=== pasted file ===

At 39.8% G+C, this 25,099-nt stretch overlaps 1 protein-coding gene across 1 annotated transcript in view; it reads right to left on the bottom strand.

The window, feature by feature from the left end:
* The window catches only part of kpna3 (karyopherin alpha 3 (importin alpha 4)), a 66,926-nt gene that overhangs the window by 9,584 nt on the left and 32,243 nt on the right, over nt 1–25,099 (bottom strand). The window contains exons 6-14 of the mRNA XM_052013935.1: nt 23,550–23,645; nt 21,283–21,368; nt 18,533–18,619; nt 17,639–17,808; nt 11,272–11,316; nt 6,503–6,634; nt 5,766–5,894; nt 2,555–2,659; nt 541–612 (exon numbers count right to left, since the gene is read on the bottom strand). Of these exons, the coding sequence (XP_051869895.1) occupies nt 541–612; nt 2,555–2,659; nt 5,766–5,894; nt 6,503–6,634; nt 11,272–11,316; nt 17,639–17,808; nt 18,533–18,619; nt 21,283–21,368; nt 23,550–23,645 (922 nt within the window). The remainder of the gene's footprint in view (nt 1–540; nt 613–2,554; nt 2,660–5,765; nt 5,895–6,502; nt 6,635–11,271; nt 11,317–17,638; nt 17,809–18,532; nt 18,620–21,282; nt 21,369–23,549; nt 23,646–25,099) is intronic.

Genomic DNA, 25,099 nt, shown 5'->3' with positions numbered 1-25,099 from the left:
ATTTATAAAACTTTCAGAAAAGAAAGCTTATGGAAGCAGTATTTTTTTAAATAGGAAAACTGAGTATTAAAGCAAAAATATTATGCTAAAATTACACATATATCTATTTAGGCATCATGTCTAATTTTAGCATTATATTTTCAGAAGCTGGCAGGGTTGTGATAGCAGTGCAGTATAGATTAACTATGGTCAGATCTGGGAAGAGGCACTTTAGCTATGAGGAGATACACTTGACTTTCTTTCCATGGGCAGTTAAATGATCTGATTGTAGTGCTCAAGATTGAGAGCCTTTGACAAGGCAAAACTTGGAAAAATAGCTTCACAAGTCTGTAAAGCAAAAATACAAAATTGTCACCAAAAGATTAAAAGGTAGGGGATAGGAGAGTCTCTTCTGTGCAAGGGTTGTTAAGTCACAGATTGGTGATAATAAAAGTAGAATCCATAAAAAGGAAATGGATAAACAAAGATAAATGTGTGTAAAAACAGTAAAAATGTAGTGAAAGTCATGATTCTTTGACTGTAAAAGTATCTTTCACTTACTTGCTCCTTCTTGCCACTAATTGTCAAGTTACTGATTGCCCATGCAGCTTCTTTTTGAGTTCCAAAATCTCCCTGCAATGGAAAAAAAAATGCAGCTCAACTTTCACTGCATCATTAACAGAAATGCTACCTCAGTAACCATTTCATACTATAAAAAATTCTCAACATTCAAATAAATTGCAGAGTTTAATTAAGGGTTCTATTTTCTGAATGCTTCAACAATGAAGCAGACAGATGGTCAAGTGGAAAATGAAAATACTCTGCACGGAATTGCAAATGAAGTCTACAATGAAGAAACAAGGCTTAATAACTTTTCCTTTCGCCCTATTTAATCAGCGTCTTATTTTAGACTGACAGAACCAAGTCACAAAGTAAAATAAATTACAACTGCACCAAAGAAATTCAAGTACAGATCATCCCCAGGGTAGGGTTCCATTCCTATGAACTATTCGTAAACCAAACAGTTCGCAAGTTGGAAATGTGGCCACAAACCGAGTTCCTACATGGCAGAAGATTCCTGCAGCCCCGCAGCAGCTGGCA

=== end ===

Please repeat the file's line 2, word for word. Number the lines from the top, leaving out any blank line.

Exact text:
The window, feature by feature from the left end: